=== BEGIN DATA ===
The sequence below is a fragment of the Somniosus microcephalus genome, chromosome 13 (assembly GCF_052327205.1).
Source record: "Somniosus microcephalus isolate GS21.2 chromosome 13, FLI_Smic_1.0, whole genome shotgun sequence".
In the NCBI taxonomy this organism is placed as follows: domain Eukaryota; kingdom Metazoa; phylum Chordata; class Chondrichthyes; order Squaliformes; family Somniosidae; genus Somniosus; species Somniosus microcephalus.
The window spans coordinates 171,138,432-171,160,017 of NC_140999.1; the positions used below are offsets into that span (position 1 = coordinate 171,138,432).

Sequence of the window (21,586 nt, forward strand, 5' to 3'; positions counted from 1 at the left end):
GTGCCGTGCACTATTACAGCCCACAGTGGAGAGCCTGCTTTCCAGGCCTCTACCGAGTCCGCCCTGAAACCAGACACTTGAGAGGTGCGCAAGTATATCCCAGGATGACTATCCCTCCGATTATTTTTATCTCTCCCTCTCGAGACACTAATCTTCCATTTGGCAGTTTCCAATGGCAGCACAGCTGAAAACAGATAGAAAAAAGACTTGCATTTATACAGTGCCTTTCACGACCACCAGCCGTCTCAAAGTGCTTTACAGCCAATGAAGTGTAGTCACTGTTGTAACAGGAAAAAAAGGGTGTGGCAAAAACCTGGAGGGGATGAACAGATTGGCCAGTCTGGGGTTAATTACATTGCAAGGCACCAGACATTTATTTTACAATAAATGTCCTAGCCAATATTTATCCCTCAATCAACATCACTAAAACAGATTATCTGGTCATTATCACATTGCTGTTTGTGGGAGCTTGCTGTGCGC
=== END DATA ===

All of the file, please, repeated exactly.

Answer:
The sequence below is a fragment of the Somniosus microcephalus genome, chromosome 13 (assembly GCF_052327205.1).
Source record: "Somniosus microcephalus isolate GS21.2 chromosome 13, FLI_Smic_1.0, whole genome shotgun sequence".
In the NCBI taxonomy this organism is placed as follows: domain Eukaryota; kingdom Metazoa; phylum Chordata; class Chondrichthyes; order Squaliformes; family Somniosidae; genus Somniosus; species Somniosus microcephalus.
The window spans coordinates 171,138,432-171,160,017 of NC_140999.1; the positions used below are offsets into that span (position 1 = coordinate 171,138,432).

Sequence of the window (21,586 nt, forward strand, 5' to 3'; positions counted from 1 at the left end):
GTGCCGTGCACTATTACAGCCCACAGTGGAGAGCCTGCTTTCCAGGCCTCTACCGAGTCCGCCCTGAAACCAGACACTTGAGAGGTGCGCAAGTATATCCCAGGATGACTATCCCTCCGATTATTTTTATCTCTCCCTCTCGAGACACTAATCTTCCATTTGGCAGTTTCCAATGGCAGCACAGCTGAAAACAGATAGAAAAAAGACTTGCATTTATACAGTGCCTTTCACGACCACCAGCCGTCTCAAAGTGCTTTACAGCCAATGAAGTGTAGTCACTGTTGTAACAGGAAAAAAAGGGTGTGGCAAAAACCTGGAGGGGATGAACAGATTGGCCAGTCTGGGGTTAATTACATTGCAAGGCACCAGACATTTATTTTACAATAAATGTCCTAGCCAATATTTATCCCTCAATCAACATCACTAAAACAGATTATCTGGTCATTATCACATTGCTGTTTGTGGGAGCTTGCTGTGCGC